SSI - Synchronous Serial Interface

Industry is a sector of the economy, which is divided into many branches. Although these branches at first sight may look very different, in most cases they have one thing in common: They use complex installations. The use of such machines and highly intelligent technology brings not only the benefits of manufacturing products in large quantities and thus in the best case increasing profits, but also the disadvantage that it becomes necessary to let the machines communicate with each other, so that work processes can take place virtually by themselves. This required a data transfer that can create a robust and reliable connection within a network. The Synchronous Serial Interface is especially well known. The SSI, the technical abbreviation for the Synchronous Serial Interface, is an interface that is being used with absolute value transmitters, for example position sensors. This interface makes it possible to create a serial data transfer where absolute information concerning a position is transferred.

The Advantages of SSI

The Synchronous Serial Interface generally is used for point-to-point connections, especially as here a data transfer is required that takes place reliably and securely. For this reason, this interface is found mainly with installations in industry. As the construction of this engineering application is very simple, requiring only a wire pair each for the clock and the data, and as the sensor further requires rarely more than a shift register and a monoflop for control of the shift register, the main advantage of this interface is the cost-efficiency. No special equipment is required, and the installation can be done quickly, so that money can be saved here, which again supports the main application in industrial installations. In addition to cost savings, the Synchronous Serial Interface offers other positive benefits.

  • Simultaneous connection of up to three transmitters to one clock, so that multiple sensors can be read at a specified time.
  • Low expense for wiring, as this does not depend on the length of the data word.
  • Screening against influences causing interference by synchronous and symmetric data and clock signals.
  • Various functions like the number of data bits or setting of the clock frequency can be controlled via the software.

The Flow of a Data Transfer

As the name states, the Synchronous Serial Interface enables a serial transfer where the position value is transferred synchronous to a clock provided by the control. This transfer of the position value always starts with the MSB, which is the most significant bit. When the clock and the data line are still at rest, initially they are still at high level. The clock switches this high level to the low level and then back in a loop. During this process, the parallel-serial converters are stored by a shift load within an input latch by the shift register. The transfer of data by the SSI can be explained basically as follows:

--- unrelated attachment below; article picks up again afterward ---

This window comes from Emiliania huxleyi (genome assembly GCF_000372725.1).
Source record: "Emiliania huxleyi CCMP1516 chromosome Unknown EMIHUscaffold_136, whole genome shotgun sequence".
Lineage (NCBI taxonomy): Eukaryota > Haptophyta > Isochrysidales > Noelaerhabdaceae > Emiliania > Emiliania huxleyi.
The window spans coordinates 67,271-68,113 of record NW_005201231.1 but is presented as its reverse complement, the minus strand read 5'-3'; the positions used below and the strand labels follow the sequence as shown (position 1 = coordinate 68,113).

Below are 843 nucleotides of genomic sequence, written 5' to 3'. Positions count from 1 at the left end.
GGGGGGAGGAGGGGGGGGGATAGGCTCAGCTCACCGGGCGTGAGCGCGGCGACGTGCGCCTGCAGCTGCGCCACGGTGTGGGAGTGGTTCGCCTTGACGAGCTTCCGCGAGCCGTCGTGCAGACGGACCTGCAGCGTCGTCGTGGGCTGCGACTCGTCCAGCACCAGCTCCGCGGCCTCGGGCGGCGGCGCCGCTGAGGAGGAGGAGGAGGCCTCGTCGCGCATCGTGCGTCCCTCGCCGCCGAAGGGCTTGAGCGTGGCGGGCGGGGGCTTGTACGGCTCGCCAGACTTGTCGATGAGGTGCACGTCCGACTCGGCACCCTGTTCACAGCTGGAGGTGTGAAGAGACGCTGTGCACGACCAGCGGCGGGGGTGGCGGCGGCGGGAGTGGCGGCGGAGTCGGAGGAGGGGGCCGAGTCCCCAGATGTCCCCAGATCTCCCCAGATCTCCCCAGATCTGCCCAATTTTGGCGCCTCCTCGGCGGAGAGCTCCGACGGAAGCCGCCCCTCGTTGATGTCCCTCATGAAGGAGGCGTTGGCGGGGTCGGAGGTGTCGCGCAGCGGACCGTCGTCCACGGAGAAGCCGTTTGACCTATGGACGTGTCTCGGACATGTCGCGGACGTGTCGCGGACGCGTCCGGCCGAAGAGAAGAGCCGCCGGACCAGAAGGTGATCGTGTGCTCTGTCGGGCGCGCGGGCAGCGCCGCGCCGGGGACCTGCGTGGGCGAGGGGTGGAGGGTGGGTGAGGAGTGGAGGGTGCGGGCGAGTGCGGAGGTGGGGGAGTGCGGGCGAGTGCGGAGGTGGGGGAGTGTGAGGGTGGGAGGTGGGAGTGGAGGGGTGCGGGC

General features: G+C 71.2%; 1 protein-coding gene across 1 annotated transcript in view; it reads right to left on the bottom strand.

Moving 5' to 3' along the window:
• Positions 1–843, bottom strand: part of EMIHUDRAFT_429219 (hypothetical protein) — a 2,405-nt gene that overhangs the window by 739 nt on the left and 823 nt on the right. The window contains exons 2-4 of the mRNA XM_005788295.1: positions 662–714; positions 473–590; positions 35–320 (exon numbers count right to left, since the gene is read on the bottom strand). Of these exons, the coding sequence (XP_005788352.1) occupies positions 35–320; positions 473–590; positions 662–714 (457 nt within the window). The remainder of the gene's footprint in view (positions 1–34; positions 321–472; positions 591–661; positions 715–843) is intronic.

1. The clock signal changes from high level to low level
  2. Freezing of the bit-parallel data
  3. Change from low level to high level
  4. Transfer of the position value with the most significant bit (MSB)
  5. With each further clock change, transfer of the least significant bit (LSB) is performed.
  6. The last change from low level to high level means end of the transfer
  7. The data line is now at low level

Transfer Types

The Synchronous Serial Interface offers two different options for the transfer of absolute information:

  • Single Transfer
  • Multiple Transfer

To be able to transfer a position value at all, a certain quantity of clock pulses must be connected to the clock input of an encoder. In case of a single transfer, this requires 13 clock pulses, while 25 clock pulses are required for multiple transfer. The single transfer, which can also be called single turn execution, takes place in the classic way. However, with the multi-turn execution, the Synchronous Serial Interface makes use of the option to at least double the clock, although multiplication is also possible. At the end of such a 25-clock sequence transfer, change is performed from low level to high level, which causes output of a low signal to the data output. The information contained in the signal is then used to divide the doubled or multiplied position value again.

The Conclusion for the Synchronous Serial Interface

With the Synchronous Serial Interface, industry, which depends on communication between machines, receives an engineering application that in comparison with its predecessor, the parallel interface, has brought clear improvements to the aspects of flexibility, simplicity, and cost savings. Namely, the Synchronous Serial Interface needs fewer components than its classic predecessor and for this reason also is essentially more robust against possible interference. The transfer requires considerably fewer lines, while even longer cable lengths can be used. Because of these advantages, the Synchronous Serial Interface has become an important part of many industrial systems.